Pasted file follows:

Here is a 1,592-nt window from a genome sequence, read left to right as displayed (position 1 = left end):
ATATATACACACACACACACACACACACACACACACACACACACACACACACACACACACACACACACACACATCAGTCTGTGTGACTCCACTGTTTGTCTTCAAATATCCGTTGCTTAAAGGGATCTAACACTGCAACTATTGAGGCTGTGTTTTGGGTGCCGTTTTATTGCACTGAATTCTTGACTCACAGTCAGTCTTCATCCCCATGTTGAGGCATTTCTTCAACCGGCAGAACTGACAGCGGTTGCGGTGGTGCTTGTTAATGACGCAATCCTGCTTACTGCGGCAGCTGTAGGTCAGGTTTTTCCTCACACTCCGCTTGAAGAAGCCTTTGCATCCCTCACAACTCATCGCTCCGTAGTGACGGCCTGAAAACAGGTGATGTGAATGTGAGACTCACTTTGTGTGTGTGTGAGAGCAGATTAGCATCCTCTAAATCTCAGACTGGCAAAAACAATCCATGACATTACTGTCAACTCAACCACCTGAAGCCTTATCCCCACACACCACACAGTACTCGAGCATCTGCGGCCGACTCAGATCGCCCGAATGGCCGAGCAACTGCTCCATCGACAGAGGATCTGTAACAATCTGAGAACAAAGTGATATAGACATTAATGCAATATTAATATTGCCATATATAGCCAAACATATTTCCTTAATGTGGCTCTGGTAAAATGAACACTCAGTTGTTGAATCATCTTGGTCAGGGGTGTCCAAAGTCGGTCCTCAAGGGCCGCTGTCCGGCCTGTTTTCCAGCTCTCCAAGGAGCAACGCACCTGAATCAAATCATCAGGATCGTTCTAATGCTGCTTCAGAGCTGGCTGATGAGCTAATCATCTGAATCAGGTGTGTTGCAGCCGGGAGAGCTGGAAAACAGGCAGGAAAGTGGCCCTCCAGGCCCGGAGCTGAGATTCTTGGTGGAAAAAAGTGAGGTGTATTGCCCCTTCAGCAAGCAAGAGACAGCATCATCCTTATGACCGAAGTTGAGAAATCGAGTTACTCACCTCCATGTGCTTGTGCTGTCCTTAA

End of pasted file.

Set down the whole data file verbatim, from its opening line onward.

Here is a 1,592-nt window from a genome sequence, read left to right as displayed (position 1 = left end):
ATATATACACACACACACACACACACACACACACACACACACACACACACACACACACACACACACACACACATCAGTCTGTGTGACTCCACTGTTTGTCTTCAAATATCCGTTGCTTAAAGGGATCTAACACTGCAACTATTGAGGCTGTGTTTTGGGTGCCGTTTTATTGCACTGAATTCTTGACTCACAGTCAGTCTTCATCCCCATGTTGAGGCATTTCTTCAACCGGCAGAACTGACAGCGGTTGCGGTGGTGCTTGTTAATGACGCAATCCTGCTTACTGCGGCAGCTGTAGGTCAGGTTTTTCCTCACACTCCGCTTGAAGAAGCCTTTGCATCCCTCACAACTCATCGCTCCGTAGTGACGGCCTGAAAACAGGTGATGTGAATGTGAGACTCACTTTGTGTGTGTGTGAGAGCAGATTAGCATCCTCTAAATCTCAGACTGGCAAAAACAATCCATGACATTACTGTCAACTCAACCACCTGAAGCCTTATCCCCACACACCACACAGTACTCGAGCATCTGCGGCCGACTCAGATCGCCCGAATGGCCGAGCAACTGCTCCATCGACAGAGGATCTGTAACAATCTGAGAACAAAGTGATATAGACATTAATGCAATATTAATATTGCCATATATAGCCAAACATATTTCCTTAATGTGGCTCTGGTAAAATGAACACTCAGTTGTTGAATCATCTTGGTCAGGGGTGTCCAAAGTCGGTCCTCAAGGGCCGCTGTCCGGCCTGTTTTCCAGCTCTCCAAGGAGCAACGCACCTGAATCAAATCATCAGGATCGTTCTAATGCTGCTTCAGAGCTGGCTGATGAGCTAATCATCTGAATCAGGTGTGTTGCAGCCGGGAGAGCTGGAAAACAGGCAGGAAAGTGGCCCTCCAGGCCCGGAGCTGAGATTCTTGGTGGAAAAAAGTGAGGTGTATTGCCCCTTCAGCAAGCAAGAGACAGCATCATCCTTATGACCGAAGTTGAGAAATCGAGTTACTCACCTCCATGTGCTTGTGCTGTCCTTAA